MONTREAL – Air Canada recorded a net loss of $1.049 billion in the first quarter of 2019.
The company today reported first quarter 2020 EBITDA (earnings before interest, taxes, depreciation and amortization) of $71 million compared to first quarter 2019 EBITDA of $583 million.
The airline reported an operating loss of $433 million compared to operating income of $127 million in the first quarter of 2019.
“Our first quarter results reflect the severity and abruptness of the impact that the COVID-19 pandemic has had on Air Canada, which started to be felt across the global airline industry in late January with the suspension by many carriers, including Air Canada, of services to China,” said Calin Rovinescu, president and CEO, in a statement.
The past quarter was the first in 27 consecutive quarters that the airline failed to report year-over-year operating revenue growth.
Rovinescu called the current environment “the darkest period ever in the history of commercial aviation”.
“While the duration of the pandemic and its fallout remain unknown, it is our current expectation that it will take at least three years to recover to 2019 levels of revenue and capacity,” Rovinescu added.
“We expect that both the overall industry and our airline will be considerably smaller for some time, which will unfortunately result in significant reductions in both fleet and employee levels.”
The company reported it has taken or will take the following measures in response to the COVID-19 pandemic:
- Reduced second quarter 2020 capacity by 85 to 90 per cent when compared to 2019’s second quarter. Third quarter 2020 capacity is expected to be reduced by approximately 75 per cent when compared to the third quarter of 2019. The airline will continue to adjust capacity and take other measures as required to account for health warnings, travel restrictions, border closures globally and passenger demand.
- Drew down its US$600 million and $200 million revolving credit facilities for aggregate net proceeds of $1.027 billion. As at March 31, 2020, Air Canada’s unrestricted liquidity amounted to $6.523 billion.
- Concluded a 364-day term loan in the amount of US$600 million, secured by aircraft and spare engines, for net proceeds of $829 million. After giving effect to this facility and estimated declines in asset valuations as a result of COVID-19, Air Canada’s unencumbered asset pool (excluding the value of Aeroplan and Air Canada Vacations) amounts to approximately $2.6 billion. As part of Air Canada’s ongoing efforts to increase liquidity levels, additional financing arrangements continue to be pursued.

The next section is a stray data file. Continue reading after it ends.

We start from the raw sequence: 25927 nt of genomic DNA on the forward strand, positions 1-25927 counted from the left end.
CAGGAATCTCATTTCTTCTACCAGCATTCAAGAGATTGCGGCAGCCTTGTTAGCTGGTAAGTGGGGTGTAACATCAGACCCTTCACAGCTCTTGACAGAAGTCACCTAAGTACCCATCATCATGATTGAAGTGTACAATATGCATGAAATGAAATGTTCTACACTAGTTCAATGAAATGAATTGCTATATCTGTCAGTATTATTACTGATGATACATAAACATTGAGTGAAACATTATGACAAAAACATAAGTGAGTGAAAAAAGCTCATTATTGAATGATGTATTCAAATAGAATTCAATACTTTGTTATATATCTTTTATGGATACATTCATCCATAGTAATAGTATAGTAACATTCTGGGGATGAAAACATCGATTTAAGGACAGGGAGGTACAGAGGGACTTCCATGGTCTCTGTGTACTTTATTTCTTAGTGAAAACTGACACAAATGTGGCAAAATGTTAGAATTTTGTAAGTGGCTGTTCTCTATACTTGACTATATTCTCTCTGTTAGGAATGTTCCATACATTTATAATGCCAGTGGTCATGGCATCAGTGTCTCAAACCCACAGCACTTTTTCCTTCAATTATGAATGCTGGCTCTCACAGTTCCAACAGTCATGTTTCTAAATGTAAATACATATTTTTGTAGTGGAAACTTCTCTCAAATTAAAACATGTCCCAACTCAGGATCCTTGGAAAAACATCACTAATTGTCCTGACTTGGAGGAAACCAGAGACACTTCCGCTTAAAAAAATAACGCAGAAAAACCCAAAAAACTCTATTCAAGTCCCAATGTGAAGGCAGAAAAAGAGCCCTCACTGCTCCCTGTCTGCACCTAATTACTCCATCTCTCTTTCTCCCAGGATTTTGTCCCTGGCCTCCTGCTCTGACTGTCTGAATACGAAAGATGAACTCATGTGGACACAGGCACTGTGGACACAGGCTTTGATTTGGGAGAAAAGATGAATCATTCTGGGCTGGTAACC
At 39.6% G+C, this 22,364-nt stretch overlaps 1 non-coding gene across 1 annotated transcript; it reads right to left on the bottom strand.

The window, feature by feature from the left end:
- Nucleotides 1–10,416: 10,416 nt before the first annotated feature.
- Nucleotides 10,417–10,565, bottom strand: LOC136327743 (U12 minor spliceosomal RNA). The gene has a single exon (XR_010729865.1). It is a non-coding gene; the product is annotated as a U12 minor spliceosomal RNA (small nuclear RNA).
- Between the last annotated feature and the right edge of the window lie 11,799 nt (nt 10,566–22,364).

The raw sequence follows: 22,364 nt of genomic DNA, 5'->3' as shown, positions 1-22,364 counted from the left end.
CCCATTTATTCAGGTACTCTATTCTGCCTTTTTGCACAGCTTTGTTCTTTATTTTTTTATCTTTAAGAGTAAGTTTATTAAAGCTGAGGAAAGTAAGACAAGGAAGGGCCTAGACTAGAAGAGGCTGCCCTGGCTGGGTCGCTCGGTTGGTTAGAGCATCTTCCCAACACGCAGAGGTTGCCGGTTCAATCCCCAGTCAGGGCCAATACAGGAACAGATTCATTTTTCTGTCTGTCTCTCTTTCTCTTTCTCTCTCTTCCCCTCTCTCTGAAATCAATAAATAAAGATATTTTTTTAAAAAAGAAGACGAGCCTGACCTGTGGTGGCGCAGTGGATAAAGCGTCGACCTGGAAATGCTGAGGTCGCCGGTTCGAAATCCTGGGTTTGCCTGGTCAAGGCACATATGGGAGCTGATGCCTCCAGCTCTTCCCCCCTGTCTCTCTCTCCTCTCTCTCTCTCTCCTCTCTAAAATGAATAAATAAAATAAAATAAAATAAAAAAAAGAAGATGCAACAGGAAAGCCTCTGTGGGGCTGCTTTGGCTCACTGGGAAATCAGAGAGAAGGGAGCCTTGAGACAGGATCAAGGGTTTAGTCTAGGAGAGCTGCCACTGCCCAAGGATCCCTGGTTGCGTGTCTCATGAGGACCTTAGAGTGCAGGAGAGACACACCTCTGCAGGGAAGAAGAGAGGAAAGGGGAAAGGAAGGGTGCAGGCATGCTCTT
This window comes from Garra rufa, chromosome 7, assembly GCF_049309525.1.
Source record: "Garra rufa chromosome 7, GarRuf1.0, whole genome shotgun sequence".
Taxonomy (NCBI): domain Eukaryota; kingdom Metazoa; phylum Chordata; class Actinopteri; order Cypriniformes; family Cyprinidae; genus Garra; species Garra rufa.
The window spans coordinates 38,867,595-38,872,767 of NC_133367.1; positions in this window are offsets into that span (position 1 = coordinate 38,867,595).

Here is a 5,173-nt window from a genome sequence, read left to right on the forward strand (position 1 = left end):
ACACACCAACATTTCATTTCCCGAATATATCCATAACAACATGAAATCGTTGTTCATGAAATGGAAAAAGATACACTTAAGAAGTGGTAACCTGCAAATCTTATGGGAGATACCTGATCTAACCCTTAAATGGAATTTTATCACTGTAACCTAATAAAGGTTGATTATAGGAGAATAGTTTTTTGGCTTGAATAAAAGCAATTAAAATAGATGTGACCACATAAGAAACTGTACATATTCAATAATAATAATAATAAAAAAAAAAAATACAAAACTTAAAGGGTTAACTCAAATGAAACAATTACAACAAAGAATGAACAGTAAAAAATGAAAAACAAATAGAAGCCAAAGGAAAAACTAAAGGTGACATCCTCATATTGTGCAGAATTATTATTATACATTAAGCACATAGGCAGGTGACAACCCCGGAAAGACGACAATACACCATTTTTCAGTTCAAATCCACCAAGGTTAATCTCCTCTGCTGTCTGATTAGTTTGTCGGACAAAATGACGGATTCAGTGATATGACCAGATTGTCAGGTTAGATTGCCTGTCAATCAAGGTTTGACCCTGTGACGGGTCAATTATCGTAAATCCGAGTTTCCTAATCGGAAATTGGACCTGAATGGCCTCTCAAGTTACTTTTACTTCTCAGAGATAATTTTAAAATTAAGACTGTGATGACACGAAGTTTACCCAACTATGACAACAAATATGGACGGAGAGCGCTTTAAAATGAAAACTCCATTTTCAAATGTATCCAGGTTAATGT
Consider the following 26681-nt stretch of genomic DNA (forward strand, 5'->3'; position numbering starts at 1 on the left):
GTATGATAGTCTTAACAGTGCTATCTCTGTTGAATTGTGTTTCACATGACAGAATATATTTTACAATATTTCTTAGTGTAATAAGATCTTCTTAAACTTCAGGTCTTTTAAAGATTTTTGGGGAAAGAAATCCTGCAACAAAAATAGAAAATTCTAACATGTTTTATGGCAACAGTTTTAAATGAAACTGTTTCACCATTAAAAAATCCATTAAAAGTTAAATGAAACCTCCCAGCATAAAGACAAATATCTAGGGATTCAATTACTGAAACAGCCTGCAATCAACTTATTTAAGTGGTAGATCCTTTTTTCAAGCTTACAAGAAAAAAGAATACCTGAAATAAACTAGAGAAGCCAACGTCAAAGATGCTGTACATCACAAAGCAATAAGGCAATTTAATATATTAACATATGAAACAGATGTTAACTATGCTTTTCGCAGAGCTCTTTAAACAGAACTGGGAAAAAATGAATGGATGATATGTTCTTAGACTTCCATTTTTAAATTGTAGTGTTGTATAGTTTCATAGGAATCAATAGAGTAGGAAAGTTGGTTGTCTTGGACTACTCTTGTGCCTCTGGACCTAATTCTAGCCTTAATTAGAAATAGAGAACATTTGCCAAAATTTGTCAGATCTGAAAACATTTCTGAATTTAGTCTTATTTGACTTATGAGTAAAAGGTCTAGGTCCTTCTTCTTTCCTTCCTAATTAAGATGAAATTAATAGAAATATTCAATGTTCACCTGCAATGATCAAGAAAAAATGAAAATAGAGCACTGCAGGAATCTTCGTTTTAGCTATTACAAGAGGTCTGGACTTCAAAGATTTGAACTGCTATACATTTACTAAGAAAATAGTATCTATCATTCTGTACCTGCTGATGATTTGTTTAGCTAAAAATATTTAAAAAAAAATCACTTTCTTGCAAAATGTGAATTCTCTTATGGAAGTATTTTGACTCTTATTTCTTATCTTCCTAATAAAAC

- Concluded a bridge financing of $788 million for 18 Airbus A220 aircraft which may be used for general corporate purposes and which the company expects to replace with longer-term secured financing arrangements later in 2020 with the same lender.
- In addition to cost savings associated with the significant capacity reductions, workforce reductions and other mitigation programs, the airline initiated a company-wide cost reduction and capital reduction and deferral program which has now reached approximately $1.050 billion, increased from an initial target of $500 million, and continues to seek additional opportunities for cash preservation.
- Accelerating the retirement of 79 older aircraft from its fleet – Boeing 767, Airbus 319 and Embraer 190 aircraft, with the Embraer aircraft exiting the fleet immediately. Their retirement will simplify the airline’s overall fleet, reduce its cost structure, and lower its carbon footprint.
- Suspended share purchases under its Normal Course Issuer Bid in early March 2020 and does not intend to renew it upon its expiry.
- Operated more than 500 all-cargo international flights since March 22, 2020, and plans to operate up to 150 all-cargo flights per week in the second quarter using a combination of Boeing 787 and Boeing 777 aircraft as well as four newly converted Boeing 777 and four converted Airbus 330 aircraft where it has doubled available cargo space by removing seats from the passenger cabin.
- Adopted the Canada Emergency Wage Subsidy (CEWS) for most of its workforce which allowed it to return previously furloughed Canadian-based employees to its payroll for the March 15 to June 6, 2020 period.